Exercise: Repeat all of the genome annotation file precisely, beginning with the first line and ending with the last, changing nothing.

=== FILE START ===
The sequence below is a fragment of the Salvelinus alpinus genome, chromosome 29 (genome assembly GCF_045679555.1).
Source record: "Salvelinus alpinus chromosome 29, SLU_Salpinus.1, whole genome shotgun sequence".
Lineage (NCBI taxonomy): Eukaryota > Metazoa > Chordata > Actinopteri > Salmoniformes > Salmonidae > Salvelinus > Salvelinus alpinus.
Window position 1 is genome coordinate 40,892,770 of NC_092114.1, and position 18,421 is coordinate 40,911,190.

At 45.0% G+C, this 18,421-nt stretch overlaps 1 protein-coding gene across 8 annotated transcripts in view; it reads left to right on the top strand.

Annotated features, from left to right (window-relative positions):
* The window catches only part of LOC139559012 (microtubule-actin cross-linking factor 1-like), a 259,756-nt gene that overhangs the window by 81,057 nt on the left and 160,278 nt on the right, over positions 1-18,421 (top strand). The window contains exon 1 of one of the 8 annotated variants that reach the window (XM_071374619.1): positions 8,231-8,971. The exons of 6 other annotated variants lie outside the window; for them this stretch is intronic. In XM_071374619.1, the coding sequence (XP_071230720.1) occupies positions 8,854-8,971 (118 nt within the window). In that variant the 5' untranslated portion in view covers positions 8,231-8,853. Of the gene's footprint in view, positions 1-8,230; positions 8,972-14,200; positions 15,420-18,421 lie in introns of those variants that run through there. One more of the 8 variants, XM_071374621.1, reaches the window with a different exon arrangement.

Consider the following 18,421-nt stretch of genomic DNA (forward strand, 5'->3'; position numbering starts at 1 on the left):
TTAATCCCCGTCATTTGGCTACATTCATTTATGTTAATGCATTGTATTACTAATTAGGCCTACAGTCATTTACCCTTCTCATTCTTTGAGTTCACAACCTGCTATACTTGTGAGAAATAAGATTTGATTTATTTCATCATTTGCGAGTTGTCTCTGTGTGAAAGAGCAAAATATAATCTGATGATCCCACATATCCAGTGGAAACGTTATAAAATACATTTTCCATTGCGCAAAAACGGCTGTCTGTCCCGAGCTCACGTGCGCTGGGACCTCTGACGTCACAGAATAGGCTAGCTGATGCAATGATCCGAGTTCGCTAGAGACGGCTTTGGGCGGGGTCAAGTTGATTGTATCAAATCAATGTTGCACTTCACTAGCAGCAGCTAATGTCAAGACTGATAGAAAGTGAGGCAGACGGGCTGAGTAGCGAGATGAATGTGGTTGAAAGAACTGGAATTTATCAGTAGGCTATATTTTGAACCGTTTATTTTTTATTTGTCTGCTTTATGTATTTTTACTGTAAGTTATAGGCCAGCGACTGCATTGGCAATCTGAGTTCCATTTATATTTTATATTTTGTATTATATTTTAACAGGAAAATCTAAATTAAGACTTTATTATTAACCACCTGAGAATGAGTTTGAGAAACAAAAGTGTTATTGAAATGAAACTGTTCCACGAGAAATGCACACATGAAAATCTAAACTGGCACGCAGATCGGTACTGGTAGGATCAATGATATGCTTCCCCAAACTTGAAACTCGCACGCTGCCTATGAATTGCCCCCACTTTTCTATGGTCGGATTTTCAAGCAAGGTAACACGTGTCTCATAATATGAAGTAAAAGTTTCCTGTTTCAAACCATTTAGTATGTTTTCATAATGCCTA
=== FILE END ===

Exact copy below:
The sequence below is a fragment of the Salvelinus alpinus genome, chromosome 29 (genome assembly GCF_045679555.1).
Source record: "Salvelinus alpinus chromosome 29, SLU_Salpinus.1, whole genome shotgun sequence".
Lineage (NCBI taxonomy): Eukaryota > Metazoa > Chordata > Actinopteri > Salmoniformes > Salmonidae > Salvelinus > Salvelinus alpinus.
Window position 1 is genome coordinate 40,892,770 of NC_092114.1, and position 18,421 is coordinate 40,911,190.

At 45.0% G+C, this 18,421-nt stretch overlaps 1 protein-coding gene across 8 annotated transcripts in view; it reads left to right on the top strand.

Annotated features, from left to right (window-relative positions):
* The window catches only part of LOC139559012 (microtubule-actin cross-linking factor 1-like), a 259,756-nt gene that overhangs the window by 81,057 nt on the left and 160,278 nt on the right, over positions 1-18,421 (top strand). The window contains exon 1 of one of the 8 annotated variants that reach the window (XM_071374619.1): positions 8,231-8,971. The exons of 6 other annotated variants lie outside the window; for them this stretch is intronic. In XM_071374619.1, the coding sequence (XP_071230720.1) occupies positions 8,854-8,971 (118 nt within the window). In that variant the 5' untranslated portion in view covers positions 8,231-8,853. Of the gene's footprint in view, positions 1-8,230; positions 8,972-14,200; positions 15,420-18,421 lie in introns of those variants that run through there. One more of the 8 variants, XM_071374621.1, reaches the window with a different exon arrangement.

Consider the following 18,421-nt stretch of genomic DNA (forward strand, 5'->3'; position numbering starts at 1 on the left):
TTAATCCCCGTCATTTGGCTACATTCATTTATGTTAATGCATTGTATTACTAATTAGGCCTACAGTCATTTACCCTTCTCATTCTTTGAGTTCACAACCTGCTATACTTGTGAGAAATAAGATTTGATTTATTTCATCATTTGCGAGTTGTCTCTGTGTGAAAGAGCAAAATATAATCTGATGATCCCACATATCCAGTGGAAACGTTATAAAATACATTTTCCATTGCGCAAAAACGGCTGTCTGTCCCGAGCTCACGTGCGCTGGGACCTCTGACGTCACAGAATAGGCTAGCTGATGCAATGATCCGAGTTCGCTAGAGACGGCTTTGGGCGGGGTCAAGTTGATTGTATCAAATCAATGTTGCACTTCACTAGCAGCAGCTAATGTCAAGACTGATAGAAAGTGAGGCAGACGGGCTGAGTAGCGAGATGAATGTGGTTGAAAGAACTGGAATTTATCAGTAGGCTATATTTTGAACCGTTTATTTTTTATTTGTCTGCTTTATGTATTTTTACTGTAAGTTATAGGCCAGCGACTGCATTGGCAATCTGAGTTCCATTTATATTTTATATTTTGTATTATATTTTAACAGGAAAATCTAAATTAAGACTTTATTATTAACCACCTGAGAATGAGTTTGAGAAACAAAAGTGTTATTGAAATGAAACTGTTCCACGAGAAATGCACACATGAAAATCTAAACTGGCACGCAGATCGGTACTGGTAGGATCAATGATATGCTTCCCCAAACTTGAAACTCGCACGCTGCCTATGAATTGCCCCCACTTTTCTATGGTCGGATTTTCAAGCAAGGTAACACGTGTCTCATAATATGAAGTAAAAGTTTCCTGTTTCAAACCATTTAGTATGTTTTCATAATGCCTA